Home      About Dan      News      Books      Forum      Art      Writing Well

    <back

THE GREAT BEAVER WAR
March 4, 2001 "VOICES" Column for THE DENVER POST

by Dan Simmons

"Oh, wow, we have beaver living on the property," I said six years ago when we bought Windwalker, a mountain cabin with 118 acres surrounded by national forest near Allenspark. "Neat!"

Within a year I would be stalking the creatures through the night with a .410-gauge shotgun, twitching and muttering to myself.

Before sending those letters, please understand that if I am any sort of "ist," it is conservationist. For more than a dozen years I taught sixth-graders environmental science at Eco-Week at Camp St. Malo just down the road from Windwalker, preaching the importance of ecological succession, emphasizing the beavers' role in the scheme of things. I owned two – not one, but two -- copies of Enos Mills's In Beaver World.

But these . . . these damned DNA-driven destruction machines . . . were eating my trees.

Windwalker's riparian system consisted of two man-made ponds connected by three-quarters of a mile of meandering stream. The beaver had laid claim to the lower end of the valley, turning it into something resembling the Somme battlefield. Fine, I thought, live and let live. They could keep the lower third of the valley; I would enjoy the rest.

They headed upstream within a month of my moving in.

While the younger beavers were surveying the upper valley, the old-timers clogged up the culvert in the lower pond, causing the dam to give way and doing more than $7,000 worth of damage. While I was bulldozing the dam back in place and adding a spillway, the younger beavers were working double shifts upstream. The previous owners had built a kids' play fort almost as large as the real thing – lodgepole-pine palisades, parapets, a tower, even a drawbridge to lower across the stream. The beavers flooded the fort and within months it toppled into the new pond they were backing up.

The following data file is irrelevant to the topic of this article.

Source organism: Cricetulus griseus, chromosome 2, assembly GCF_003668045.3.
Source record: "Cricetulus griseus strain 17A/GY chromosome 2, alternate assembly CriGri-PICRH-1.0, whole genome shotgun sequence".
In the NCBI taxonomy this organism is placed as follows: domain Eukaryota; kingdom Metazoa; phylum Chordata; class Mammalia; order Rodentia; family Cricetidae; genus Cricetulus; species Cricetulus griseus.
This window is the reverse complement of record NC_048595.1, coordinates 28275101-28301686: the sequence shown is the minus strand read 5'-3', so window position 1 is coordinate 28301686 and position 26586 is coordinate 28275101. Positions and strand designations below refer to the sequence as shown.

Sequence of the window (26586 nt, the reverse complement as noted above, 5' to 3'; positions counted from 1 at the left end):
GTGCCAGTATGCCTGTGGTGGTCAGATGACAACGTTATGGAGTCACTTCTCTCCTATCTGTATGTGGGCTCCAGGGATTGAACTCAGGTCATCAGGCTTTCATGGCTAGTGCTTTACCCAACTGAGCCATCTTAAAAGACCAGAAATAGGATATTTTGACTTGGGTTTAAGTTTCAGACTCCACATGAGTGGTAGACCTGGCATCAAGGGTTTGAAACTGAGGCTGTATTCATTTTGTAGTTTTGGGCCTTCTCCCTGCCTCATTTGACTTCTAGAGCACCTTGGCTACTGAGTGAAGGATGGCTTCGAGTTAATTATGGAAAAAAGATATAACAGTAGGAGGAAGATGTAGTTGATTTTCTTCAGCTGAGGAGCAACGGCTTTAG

For a year I worked at tearing out their dams on the meandering stream. Ever try to tear out a beaver dam by hand? If we built our overseas embassies that soundly, terrorists wouldn't have a chance. After months of work, I got suspicious, hacked my way upstream, and found that their lower dams had been a diversion: the beaver had constructed a dozen step-dams hidden in the thick willows, flooding the upper valley.

I tried fencing trees. I tried the Forest Service. I tried professional beaver trappers. I tried Raoul Mitgang.

The beavers cut down two aspen for every one I fenced. The Forest Service tut-tutted. The professional beaver trappers had found religion and gave me a third copy of In Beaver World and a lecture on the joys of co-existence. Raoul Mitgang . . . well, we won't go into that.

The last straw came one August day when I drove my Jeep down the valley with a new load of tree-fencing only to find that the beaver had dropped two large aspen across the jeep track – trees a quarter of a mile from their pond and work area, fallen trees that had one purpose and one purpose only – to stop me from fencing more trees.

So that night I found myself stalking the beaver with the shotgun I had owned since I was a kid. Just to scare them, I assured myself. Uh-huh.

Every evening after sunset, the beavers boil out of their lodge and work for hours. Not that evening. Nothing. Nada. Nary a flat tail nor furry rodent skull in sight. Around midnight, I broke the shotgun and descended the steep hill in the dark, crossing a meadow of high grass to get a better vantage point. And that's when I realized that I was being stalked.

The thing was behind me in the tall grass and its eyes were four feet off the ground and green in the starlight. The shadow watched me a moment and then jumped fifteen feet across the creek and disappeared. "Mountain lion poking around," the old-timers at the Hummingbird Café said the next day. I knew better. I'd escalated the war. The beaver had called in reinforcements.

Five years later and the beavers and I have come to an understanding: they win. The valley's flooded, the trees are gone, the fort's tumbled, and the meandering stream doesn't meander.

"They can't hurt me any more," I say to myself. But at night, in my cabin four hundred feet up the hillside, in my cabin cantilevered out over the cliff and supported by stout wooden columns, I lie awake. Listening.

The gnawing. The gnawing.

 
^top

Home     Books     Curtis on Publishing     Previews     Bio     Bibliography     Snapshots      Reader's Forum     Art